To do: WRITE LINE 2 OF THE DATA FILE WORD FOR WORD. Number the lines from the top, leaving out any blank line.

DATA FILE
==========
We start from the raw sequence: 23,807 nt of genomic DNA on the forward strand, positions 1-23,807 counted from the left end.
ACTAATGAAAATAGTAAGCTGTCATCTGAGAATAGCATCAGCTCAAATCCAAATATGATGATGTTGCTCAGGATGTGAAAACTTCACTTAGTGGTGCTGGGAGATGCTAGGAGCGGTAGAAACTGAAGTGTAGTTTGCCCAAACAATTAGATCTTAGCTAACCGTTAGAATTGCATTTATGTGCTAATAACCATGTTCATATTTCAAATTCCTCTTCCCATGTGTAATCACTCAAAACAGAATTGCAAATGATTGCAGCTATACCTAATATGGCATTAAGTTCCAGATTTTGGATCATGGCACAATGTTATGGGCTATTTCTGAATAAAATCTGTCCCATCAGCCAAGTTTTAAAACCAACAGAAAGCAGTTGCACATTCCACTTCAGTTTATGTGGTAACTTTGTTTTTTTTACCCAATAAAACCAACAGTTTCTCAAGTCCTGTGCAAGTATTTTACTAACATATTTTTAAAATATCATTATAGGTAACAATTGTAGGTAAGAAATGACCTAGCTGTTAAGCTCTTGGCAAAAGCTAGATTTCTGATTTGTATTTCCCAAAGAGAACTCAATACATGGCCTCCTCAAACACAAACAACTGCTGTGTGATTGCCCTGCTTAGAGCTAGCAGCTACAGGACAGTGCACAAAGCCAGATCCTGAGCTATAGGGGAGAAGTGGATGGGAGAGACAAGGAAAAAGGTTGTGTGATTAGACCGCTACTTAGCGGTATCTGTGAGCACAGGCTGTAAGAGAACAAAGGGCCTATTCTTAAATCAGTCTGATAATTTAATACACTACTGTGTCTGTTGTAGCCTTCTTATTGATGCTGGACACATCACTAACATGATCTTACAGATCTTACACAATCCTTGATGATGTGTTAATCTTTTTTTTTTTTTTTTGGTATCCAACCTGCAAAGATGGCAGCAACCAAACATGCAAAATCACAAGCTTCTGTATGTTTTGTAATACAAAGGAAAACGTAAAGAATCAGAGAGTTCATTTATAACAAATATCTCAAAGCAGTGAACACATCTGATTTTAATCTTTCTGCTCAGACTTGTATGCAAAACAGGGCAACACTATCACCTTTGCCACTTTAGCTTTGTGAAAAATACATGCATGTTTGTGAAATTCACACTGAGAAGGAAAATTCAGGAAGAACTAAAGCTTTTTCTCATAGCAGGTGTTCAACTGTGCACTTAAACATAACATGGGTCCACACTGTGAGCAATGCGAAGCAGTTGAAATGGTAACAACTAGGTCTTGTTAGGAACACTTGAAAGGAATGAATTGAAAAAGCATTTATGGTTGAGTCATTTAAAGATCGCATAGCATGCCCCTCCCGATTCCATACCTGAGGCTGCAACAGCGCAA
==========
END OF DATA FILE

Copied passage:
ACTAATGAAAATAGTAAGCTGTCATCTGAGAATAGCATCAGCTCAAATCCAAATATGATGATGTTGCTCAGGATGTGAAAACTTCACTTAGTGGTGCTGGGAGATGCTAGGAGCGGTAGAAACTGAAGTGTAGTTTGCCCAAACAATTAGATCTTAGCTAACCGTTAGAATTGCATTTATGTGCTAATAACCATGTTCATATTTCAAATTCCTCTTCCCATGTGTAATCACTCAAAACAGAATTGCAAATGATTGCAGCTATACCTAATATGGCATTAAGTTCCAGATTTTGGATCATGGCACAATGTTATGGGCTATTTCTGAATAAAATCTGTCCCATCAGCCAAGTTTTAAAACCAACAGAAAGCAGTTGCACATTCCACTTCAGTTTATGTGGTAACTTTGTTTTTTTTACCCAATAAAACCAACAGTTTCTCAAGTCCTGTGCAAGTATTTTACTAACATATTTTTAAAATATCATTATAGGTAACAATTGTAGGTAAGAAATGACCTAGCTGTTAAGCTCTTGGCAAAAGCTAGATTTCTGATTTGTATTTCCCAAAGAGAACTCAATACATGGCCTCCTCAAACACAAACAACTGCTGTGTGATTGCCCTGCTTAGAGCTAGCAGCTACAGGACAGTGCACAAAGCCAGATCCTGAGCTATAGGGGAGAAGTGGATGGGAGAGACAAGGAAAAAGGTTGTGTGATTAGACCGCTACTTAGCGGTATCTGTGAGCACAGGCTGTAAGAGAACAAAGGGCCTATTCTTAAATCAGTCTGATAATTTAATACACTACTGTGTCTGTTGTAGCCTTCTTATTGATGCTGGACACATCACTAACATGATCTTACAGATCTTACACAATCCTTGATGATGTGTTAATCTTTTTTTTTTTTTTTTGGTATCCAACCTGCAAAGATGGCAGCAACCAAACATGCAAAATCACAAGCTTCTGTATGTTTTGTAATACAAAGGAAAACGTAAAGAATCAGAGAGTTCATTTATAACAAATATCTCAAAGCAGTGAACACATCTGATTTTAATCTTTCTGCTCAGACTTGTATGCAAAACAGGGCAACACTATCACCTTTGCCACTTTAGCTTTGTGAAAAATACATGCATGTTTGTGAAATTCACACTGAGAAGGAAAATTCAGGAAGAACTAAAGCTTTTTCTCATAGCAGGTGTTCAACTGTGCACTTAAACATAACATGGGTCCACACTGTGAGCAATGCGAAGCAGTTGAAATGGTAACAACTAGGTCTTGTTAGGAACACTTGAAAGGAATGAATTGAAAAAGCATTTATGGTTGAGTCATTTAAAGATCGCATAGCATGCCCCTCCCGATTCCATACCTGAGGCTGCAACAGCGCAA